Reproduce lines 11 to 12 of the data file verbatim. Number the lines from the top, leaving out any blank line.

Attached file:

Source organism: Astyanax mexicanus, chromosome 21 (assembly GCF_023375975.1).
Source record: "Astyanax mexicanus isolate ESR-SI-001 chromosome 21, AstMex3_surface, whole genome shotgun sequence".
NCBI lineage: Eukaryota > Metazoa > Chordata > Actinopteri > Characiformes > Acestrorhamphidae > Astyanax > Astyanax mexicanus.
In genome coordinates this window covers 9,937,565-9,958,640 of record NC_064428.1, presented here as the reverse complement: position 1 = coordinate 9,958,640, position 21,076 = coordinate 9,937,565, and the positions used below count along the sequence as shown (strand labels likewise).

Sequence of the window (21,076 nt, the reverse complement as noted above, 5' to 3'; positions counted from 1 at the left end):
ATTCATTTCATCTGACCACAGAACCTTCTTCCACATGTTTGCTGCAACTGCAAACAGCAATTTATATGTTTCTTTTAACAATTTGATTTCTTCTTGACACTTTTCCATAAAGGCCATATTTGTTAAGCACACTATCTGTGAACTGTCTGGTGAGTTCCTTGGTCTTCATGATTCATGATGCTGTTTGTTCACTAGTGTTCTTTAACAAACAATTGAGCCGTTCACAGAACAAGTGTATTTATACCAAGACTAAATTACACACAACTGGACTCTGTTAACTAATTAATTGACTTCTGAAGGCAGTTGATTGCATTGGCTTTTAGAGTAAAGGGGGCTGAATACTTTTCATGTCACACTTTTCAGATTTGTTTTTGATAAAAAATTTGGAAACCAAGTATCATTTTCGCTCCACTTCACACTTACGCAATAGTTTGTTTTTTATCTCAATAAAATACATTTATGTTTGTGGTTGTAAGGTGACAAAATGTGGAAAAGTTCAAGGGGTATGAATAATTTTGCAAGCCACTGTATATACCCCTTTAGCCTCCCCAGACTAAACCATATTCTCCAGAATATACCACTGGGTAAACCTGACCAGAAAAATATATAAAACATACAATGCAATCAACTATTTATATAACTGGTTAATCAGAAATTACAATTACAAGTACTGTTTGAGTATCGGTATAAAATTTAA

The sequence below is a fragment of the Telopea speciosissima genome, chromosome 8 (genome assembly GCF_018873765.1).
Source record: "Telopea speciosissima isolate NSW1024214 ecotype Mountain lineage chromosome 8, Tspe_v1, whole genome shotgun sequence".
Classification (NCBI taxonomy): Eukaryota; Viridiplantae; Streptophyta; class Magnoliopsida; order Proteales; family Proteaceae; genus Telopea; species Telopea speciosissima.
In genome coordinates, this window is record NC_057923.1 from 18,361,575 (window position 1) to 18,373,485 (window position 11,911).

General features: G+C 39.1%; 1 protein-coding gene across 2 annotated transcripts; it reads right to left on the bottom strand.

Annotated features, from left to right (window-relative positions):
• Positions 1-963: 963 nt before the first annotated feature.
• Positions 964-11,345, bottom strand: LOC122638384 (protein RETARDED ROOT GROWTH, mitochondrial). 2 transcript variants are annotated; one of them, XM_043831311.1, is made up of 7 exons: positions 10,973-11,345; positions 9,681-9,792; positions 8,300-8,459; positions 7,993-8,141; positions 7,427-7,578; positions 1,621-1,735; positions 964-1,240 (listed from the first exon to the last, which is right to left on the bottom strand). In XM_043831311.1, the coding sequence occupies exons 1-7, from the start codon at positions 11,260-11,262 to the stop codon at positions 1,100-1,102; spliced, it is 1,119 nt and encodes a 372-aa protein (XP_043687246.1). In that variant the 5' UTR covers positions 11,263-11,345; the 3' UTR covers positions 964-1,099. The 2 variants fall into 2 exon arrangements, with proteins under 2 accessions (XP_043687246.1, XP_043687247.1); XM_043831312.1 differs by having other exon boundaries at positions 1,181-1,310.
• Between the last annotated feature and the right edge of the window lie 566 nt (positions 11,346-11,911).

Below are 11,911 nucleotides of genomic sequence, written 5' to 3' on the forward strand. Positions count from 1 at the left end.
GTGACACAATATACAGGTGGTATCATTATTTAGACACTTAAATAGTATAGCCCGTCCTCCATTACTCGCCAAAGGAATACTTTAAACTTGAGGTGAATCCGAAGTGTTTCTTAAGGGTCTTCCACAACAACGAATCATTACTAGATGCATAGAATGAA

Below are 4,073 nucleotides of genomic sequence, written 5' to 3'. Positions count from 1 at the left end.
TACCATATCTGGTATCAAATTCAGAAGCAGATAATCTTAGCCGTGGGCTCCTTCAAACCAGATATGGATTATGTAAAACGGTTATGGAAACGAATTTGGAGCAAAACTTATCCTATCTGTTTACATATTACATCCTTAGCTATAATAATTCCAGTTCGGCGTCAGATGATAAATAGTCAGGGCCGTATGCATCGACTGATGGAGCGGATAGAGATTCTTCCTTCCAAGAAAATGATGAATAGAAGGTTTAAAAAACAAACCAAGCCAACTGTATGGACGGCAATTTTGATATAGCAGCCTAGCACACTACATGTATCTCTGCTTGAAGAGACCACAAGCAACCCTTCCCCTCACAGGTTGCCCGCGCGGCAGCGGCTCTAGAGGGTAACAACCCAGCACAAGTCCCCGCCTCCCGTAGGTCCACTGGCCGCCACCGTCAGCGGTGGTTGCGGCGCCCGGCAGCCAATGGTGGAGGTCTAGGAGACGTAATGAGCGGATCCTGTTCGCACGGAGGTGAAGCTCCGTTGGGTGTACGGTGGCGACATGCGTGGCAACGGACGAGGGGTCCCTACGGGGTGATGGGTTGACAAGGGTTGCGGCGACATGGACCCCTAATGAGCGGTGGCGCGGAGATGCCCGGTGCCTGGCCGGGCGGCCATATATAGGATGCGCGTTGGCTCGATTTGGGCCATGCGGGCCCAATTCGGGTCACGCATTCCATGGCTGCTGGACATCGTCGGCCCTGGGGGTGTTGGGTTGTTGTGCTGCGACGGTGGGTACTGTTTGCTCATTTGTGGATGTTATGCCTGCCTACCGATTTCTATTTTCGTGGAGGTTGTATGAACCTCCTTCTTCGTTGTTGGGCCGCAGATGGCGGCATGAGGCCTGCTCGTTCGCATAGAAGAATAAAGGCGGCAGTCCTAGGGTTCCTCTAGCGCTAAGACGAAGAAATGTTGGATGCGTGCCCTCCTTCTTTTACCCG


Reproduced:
General features: G+C 39.1%; 1 protein-coding gene across 2 annotated transcripts; it reads right to left on the bottom strand.

Annotated features, from left to right (window-relative positions):